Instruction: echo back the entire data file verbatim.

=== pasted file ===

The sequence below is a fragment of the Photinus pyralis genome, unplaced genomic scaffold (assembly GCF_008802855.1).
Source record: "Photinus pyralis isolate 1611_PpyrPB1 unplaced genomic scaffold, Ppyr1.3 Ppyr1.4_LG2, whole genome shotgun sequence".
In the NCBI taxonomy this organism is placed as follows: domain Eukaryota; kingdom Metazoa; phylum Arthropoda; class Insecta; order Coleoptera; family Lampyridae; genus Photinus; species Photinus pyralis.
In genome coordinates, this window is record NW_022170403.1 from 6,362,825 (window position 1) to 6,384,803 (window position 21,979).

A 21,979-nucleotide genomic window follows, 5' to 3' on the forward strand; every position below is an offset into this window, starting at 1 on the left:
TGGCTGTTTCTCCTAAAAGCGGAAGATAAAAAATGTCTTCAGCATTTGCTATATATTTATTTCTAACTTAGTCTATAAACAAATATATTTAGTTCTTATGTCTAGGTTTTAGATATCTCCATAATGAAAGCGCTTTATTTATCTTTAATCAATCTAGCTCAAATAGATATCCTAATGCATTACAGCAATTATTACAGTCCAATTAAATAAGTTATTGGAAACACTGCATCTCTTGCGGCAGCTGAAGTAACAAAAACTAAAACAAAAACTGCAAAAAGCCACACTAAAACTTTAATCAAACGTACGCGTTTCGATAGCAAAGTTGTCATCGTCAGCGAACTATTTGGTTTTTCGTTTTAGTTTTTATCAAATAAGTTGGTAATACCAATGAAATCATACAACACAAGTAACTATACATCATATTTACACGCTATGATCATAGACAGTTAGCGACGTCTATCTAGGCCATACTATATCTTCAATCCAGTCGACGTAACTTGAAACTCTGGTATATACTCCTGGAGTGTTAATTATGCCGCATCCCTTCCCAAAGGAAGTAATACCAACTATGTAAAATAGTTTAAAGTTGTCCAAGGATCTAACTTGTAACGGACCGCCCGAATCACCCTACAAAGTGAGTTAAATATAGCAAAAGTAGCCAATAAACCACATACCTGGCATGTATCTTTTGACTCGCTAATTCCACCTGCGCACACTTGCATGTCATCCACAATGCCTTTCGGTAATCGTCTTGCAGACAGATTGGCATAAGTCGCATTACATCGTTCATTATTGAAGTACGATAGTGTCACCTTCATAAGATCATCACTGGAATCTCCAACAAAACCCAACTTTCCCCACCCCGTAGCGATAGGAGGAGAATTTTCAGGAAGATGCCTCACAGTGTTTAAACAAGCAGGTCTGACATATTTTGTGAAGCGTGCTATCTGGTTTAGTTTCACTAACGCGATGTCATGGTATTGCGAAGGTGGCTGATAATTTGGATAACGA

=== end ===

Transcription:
The sequence below is a fragment of the Photinus pyralis genome, unplaced genomic scaffold (assembly GCF_008802855.1).
Source record: "Photinus pyralis isolate 1611_PpyrPB1 unplaced genomic scaffold, Ppyr1.3 Ppyr1.4_LG2, whole genome shotgun sequence".
In the NCBI taxonomy this organism is placed as follows: domain Eukaryota; kingdom Metazoa; phylum Arthropoda; class Insecta; order Coleoptera; family Lampyridae; genus Photinus; species Photinus pyralis.
In genome coordinates, this window is record NW_022170403.1 from 6,362,825 (window position 1) to 6,384,803 (window position 21,979).

A 21,979-nucleotide genomic window follows, 5' to 3' on the forward strand; every position below is an offset into this window, starting at 1 on the left:
TGGCTGTTTCTCCTAAAAGCGGAAGATAAAAAATGTCTTCAGCATTTGCTATATATTTATTTCTAACTTAGTCTATAAACAAATATATTTAGTTCTTATGTCTAGGTTTTAGATATCTCCATAATGAAAGCGCTTTATTTATCTTTAATCAATCTAGCTCAAATAGATATCCTAATGCATTACAGCAATTATTACAGTCCAATTAAATAAGTTATTGGAAACACTGCATCTCTTGCGGCAGCTGAAGTAACAAAAACTAAAACAAAAACTGCAAAAAGCCACACTAAAACTTTAATCAAACGTACGCGTTTCGATAGCAAAGTTGTCATCGTCAGCGAACTATTTGGTTTTTCGTTTTAGTTTTTATCAAATAAGTTGGTAATACCAATGAAATCATACAACACAAGTAACTATACATCATATTTACACGCTATGATCATAGACAGTTAGCGACGTCTATCTAGGCCATACTATATCTTCAATCCAGTCGACGTAACTTGAAACTCTGGTATATACTCCTGGAGTGTTAATTATGCCGCATCCCTTCCCAAAGGAAGTAATACCAACTATGTAAAATAGTTTAAAGTTGTCCAAGGATCTAACTTGTAACGGACCGCCCGAATCACCCTACAAAGTGAGTTAAATATAGCAAAAGTAGCCAATAAACCACATACCTGGCATGTATCTTTTGACTCGCTAATTCCACCTGCGCACACTTGCATGTCATCCACAATGCCTTTCGGTAATCGTCTTGCAGACAGATTGGCATAAGTCGCATTACATCGTTCATTATTGAAGTACGATAGTGTCACCTTCATAAGATCATCACTGGAATCTCCAACAAAACCCAACTTTCCCCACCCCGTAGCGATAGGAGGAGAATTTTCAGGAAGATGCCTCACAGTGTTTAAACAAGCAGGTCTGACATATTTTGTGAAGCGTGCTATCTGGTTTAGTTTCACTAACGCGATGTCATGGTATTGCGAAGGTGGCTGATAATTTGGATAACGA